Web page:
Loraini’s story of becoming one of few female Forestry Technicians in the Pacific
Demand for economic development, demand for logs and timber outside the region and the demand for land for food security and agricultural expansion are the main drivers of deforestation and forest degradation in the Pacific.
To combat these drivers of deforestation, the Pacific Heads of Forestry in 2009 recommended the development of the Reducing Emissions from Deforestation and forest Degradation (REDD+) regional policy framework.
After multisectoral consultations with stakeholders the REDD+ programme was endorsed by the Pacific Ministers for Agriculture and Forestry in 2012, which was supported by its development partners the Pacific Community (SPC) and the German Agency for International Cooperation (GIZ).
This project proved to have numerous benefits to Pacific Island Countries, firstly, because it helped PICs to meet carbon reduction targets set out by the United Nations Framework Convention on Climate Change (UNFCCC), but more importantly, the REDD+ initiative provided an opportunity to the region to create and export their carbon assets along with timber. Carbon assets refers to the potential of greenhouse gas emission reductions that a project is able to generate and sell.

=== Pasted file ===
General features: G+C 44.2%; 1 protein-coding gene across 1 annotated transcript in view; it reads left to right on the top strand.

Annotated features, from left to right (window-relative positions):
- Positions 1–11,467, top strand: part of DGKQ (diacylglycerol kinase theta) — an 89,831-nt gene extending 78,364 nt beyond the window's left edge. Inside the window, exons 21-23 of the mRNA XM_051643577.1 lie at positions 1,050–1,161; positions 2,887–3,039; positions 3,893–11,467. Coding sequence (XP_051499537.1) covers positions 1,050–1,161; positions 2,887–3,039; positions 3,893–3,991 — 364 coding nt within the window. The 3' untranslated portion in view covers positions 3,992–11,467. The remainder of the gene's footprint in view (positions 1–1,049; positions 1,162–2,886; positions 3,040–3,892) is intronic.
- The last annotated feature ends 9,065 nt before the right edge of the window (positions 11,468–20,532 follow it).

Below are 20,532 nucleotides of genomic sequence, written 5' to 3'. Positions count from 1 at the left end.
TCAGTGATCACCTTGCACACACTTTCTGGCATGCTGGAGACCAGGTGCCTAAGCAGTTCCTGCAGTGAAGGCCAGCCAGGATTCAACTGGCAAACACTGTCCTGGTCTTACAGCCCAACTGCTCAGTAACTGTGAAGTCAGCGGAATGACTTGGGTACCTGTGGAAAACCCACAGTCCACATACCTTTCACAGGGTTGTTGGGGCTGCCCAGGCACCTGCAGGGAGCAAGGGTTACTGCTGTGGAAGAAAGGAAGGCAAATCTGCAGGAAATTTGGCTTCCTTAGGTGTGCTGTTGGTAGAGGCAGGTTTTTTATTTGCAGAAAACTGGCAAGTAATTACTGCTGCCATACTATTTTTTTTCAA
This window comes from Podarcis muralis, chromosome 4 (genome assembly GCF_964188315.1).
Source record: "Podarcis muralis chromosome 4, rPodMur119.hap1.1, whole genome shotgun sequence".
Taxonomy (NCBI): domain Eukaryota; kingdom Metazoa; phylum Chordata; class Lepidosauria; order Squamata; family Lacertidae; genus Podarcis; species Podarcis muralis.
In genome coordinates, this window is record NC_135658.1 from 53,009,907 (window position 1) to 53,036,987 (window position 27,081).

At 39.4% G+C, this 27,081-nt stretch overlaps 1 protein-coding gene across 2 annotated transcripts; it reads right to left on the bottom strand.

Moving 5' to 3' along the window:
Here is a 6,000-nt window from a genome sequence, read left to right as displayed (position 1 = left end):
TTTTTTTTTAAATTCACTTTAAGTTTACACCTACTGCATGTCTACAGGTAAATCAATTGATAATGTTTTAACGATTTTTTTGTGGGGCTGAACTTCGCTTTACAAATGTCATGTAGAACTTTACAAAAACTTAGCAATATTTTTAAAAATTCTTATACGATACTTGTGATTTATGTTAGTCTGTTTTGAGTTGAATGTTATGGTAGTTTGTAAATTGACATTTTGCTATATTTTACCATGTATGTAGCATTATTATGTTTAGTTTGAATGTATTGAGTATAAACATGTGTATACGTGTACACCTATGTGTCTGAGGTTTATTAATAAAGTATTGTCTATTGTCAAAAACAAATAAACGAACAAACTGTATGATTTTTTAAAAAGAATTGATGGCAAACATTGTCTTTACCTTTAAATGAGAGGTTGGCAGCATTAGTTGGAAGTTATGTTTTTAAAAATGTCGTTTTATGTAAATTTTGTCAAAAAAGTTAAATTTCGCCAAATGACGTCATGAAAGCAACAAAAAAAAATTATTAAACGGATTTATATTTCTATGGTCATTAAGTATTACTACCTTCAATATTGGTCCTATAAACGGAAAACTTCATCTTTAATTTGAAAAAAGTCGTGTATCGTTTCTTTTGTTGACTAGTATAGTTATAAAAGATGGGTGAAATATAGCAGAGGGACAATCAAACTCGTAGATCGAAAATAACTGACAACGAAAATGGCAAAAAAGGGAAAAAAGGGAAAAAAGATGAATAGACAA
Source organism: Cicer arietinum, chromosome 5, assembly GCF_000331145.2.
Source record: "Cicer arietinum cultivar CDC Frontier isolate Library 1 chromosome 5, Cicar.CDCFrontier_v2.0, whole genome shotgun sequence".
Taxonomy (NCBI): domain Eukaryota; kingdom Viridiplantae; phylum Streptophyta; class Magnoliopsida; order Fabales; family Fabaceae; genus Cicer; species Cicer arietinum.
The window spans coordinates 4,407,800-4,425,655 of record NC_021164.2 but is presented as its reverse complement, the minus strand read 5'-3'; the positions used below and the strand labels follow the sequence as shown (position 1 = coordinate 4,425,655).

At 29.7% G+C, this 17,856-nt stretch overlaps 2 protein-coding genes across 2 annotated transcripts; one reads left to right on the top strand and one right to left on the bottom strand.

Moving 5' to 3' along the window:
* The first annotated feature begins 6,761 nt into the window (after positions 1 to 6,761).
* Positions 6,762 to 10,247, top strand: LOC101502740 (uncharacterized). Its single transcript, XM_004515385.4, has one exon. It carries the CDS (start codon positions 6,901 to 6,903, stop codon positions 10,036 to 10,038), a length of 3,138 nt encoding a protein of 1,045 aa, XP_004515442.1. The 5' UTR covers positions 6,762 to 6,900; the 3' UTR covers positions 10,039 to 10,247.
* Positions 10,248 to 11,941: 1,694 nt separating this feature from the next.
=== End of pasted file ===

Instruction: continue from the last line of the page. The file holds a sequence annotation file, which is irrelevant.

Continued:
Accordingly, REDD+ activities in the larger Melanesian countries encompass an opportunity to access a significant source of foreign exchange earnings. Countries that have small areas of forest cover with high local importance for supporting the well-being of local communities can benefit from REDD+ project approaches for protecting and enhancing these areas (management of watersheds, coastal protection, ﬂood mitigation). These forest ecosystem services are commonly underestimated in the national accounts of small Pacific Island countries and territories.
What role do women play in combating Pacific’s deforestation reduction efforts?
In the REDD+ project at LRD, women make up 20% of the entire team, however the work, leadership and support for women in this field is increasing.